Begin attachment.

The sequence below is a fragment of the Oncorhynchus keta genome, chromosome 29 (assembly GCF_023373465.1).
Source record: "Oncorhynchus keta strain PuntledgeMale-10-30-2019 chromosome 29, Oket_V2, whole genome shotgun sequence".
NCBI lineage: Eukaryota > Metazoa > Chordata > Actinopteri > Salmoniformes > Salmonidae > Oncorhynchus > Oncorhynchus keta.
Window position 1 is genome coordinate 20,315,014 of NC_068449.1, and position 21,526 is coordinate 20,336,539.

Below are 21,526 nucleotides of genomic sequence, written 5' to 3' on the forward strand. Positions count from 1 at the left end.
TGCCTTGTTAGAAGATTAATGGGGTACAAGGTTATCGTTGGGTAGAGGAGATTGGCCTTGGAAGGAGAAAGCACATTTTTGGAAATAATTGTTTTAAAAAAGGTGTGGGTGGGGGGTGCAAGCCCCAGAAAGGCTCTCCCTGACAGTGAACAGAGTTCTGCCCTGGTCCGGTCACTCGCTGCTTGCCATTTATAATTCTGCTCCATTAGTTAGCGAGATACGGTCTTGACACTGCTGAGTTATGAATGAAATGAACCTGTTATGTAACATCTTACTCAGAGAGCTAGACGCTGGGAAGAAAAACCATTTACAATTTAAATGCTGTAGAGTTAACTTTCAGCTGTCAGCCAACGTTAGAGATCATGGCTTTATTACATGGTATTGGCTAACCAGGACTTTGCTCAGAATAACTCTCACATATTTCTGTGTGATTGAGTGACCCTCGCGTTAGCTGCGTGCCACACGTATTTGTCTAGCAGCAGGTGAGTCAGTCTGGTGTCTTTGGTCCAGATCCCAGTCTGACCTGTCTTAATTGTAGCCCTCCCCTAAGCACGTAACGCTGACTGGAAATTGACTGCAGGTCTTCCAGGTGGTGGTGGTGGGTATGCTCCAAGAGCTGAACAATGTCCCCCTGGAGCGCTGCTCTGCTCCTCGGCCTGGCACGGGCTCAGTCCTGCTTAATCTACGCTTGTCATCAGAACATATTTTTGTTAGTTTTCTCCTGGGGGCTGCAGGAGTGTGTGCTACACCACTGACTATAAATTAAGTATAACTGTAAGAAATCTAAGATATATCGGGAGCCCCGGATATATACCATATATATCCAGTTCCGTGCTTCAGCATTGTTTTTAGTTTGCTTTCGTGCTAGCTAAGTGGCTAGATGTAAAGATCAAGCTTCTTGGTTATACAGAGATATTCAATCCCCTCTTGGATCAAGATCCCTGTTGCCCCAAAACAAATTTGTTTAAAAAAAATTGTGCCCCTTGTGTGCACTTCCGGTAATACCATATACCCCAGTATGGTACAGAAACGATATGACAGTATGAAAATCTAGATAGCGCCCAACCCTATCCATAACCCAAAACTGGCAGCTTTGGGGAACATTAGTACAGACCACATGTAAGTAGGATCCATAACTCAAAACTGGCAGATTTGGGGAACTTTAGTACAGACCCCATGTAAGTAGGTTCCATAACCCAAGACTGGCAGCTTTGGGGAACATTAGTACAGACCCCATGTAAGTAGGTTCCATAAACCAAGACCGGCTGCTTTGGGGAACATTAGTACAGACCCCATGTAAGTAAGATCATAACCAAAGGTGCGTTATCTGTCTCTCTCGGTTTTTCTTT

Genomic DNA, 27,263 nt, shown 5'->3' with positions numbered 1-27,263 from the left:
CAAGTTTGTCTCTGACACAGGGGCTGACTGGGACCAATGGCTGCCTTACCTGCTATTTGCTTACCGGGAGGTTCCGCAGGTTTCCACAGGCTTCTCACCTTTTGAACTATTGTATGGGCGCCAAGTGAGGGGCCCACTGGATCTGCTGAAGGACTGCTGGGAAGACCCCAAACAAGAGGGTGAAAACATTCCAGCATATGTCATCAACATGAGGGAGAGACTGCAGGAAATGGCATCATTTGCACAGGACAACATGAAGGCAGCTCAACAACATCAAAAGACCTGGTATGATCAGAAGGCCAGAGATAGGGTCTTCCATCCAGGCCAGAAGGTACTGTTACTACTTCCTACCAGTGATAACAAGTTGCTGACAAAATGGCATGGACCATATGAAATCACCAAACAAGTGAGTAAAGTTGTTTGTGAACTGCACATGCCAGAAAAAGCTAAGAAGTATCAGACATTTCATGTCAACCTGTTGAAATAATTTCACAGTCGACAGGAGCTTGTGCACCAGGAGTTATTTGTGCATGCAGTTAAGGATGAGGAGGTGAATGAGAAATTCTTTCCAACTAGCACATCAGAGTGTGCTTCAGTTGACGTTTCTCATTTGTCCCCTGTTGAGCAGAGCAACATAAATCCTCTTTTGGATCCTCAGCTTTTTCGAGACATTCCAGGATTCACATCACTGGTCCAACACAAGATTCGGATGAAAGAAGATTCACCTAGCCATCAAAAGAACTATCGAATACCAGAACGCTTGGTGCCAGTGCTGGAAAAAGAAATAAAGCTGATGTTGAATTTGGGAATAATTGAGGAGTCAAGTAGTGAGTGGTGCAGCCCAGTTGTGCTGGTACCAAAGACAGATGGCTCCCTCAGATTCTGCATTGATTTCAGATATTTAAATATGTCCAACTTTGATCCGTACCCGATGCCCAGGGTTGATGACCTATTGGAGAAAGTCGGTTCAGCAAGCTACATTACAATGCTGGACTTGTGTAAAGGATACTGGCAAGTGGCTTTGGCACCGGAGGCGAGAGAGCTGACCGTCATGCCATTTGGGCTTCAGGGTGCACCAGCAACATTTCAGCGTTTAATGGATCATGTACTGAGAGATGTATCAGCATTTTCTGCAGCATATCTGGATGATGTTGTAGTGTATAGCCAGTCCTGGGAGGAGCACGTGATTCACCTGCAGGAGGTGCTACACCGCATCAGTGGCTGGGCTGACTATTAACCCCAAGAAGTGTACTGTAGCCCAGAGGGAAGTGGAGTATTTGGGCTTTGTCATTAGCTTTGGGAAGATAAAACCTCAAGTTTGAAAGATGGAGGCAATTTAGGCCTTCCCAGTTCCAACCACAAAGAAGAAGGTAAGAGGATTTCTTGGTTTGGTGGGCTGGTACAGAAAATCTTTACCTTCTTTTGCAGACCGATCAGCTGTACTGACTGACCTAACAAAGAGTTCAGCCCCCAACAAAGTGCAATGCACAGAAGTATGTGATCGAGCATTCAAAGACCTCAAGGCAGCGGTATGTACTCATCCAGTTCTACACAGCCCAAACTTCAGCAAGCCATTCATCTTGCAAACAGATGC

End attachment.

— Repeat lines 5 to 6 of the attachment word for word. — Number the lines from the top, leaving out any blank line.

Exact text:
Below are 21,526 nucleotides of genomic sequence, written 5' to 3' on the forward strand. Positions count from 1 at the left end.
TGCCTTGTTAGAAGATTAATGGGGTACAAGGTTATCGTTGGGTAGAGGAGATTGGCCTTGGAAGGAGAAAGCACATTTTTGGAAATAATTGTTTTAAAAAAGGTGTGGGTGGGGGGTGCAAGCCCCAGAAAGGCTCTCCCTGACAGTGAACAGAGTTCTGCCCTGGTCCGGTCACTCGCTGCTTGCCATTTATAATTCTGCTCCATTAGTTAGCGAGATACGGTCTTGACACTGCTGAGTTATGAATGAAATGAACCTGTTATGTAACATCTTACTCAGAGAGCTAGACGCTGGGAAGAAAAACCATTTACAATTTAAATGCTGTAGAGTTAACTTTCAGCTGTCAGCCAACGTTAGAGATCATGGCTTTATTACATGGTATTGGCTAACCAGGACTTTGCTCAGAATAACTCTCACATATTTCTGTGTGATTGAGTGACCCTCGCGTTAGCTGCGTGCCACACGTATTTGTCTAGCAGCAGGTGAGTCAGTCTGGTGTCTTTGGTCCAGATCCCAGTCTGACCTGTCTTAATTGTAGCCCTCCCCTAAGCACGTAACGCTGACTGGAAATTGACTGCAGGTCTTCCAGGTGGTGGTGGTGGGTATGCTCCAAGAGCTGAACAATGTCCCCCTGGAGCGCTGCTCTGCTCCTCGGCCTGGCACGGGCTCAGTCCTGCTTAATCTACGCTTGTCATCAGAACATATTTTTGTTAGTTTTCTCCTGGGGGCTGCAGGAGTGTGTGCTACACCACTGACTATAAATTAAGTATAACTGTAAGAAATCTAAGATATATCGGGAGCCCCGGATATATACCATATATATCCAGTTCCGTGCTTCAGCATTGTTTTTAGTTTGCTTTCGTGCTAGCTAAGTGGCTAGATGTAAAGATCAAGCTTCTTGGTTATACAGAGATATTCAATCCCCTCTTGGATCAAGATCCCTGTTGCCCCAAAACAAATTTGTTTAAAAAAAATTGTGCCCCTTGTGTGCACTTCCGGTAATACCATATACCCCAGTATGGTACAGAAACGATATGACAGTATGAAAATCTAGATAGCGCCCAACCCTATCCATAACCCAAAACTGGCAGCTTTGGGGAACATTAGTACAGACCACATGTAAGTAGGATCCATAACTCAAAACTGGCAGATTTGGGGAACTTTAGTACAGACCCCATGTAAGTAGGTTCCATAACCCAAGACTGGCAGCTTTGGGGAACATTAGTACAGACCCCATGTAAGTAGGTTCCATAAACCAAGACCGGCTGCTTTGGGGAACATTAGTACAGACCCCATGTAAGTAAGATCATAACCAAAGGTGCGTTATCTGTCTCTCTCGGTTTTTCTTT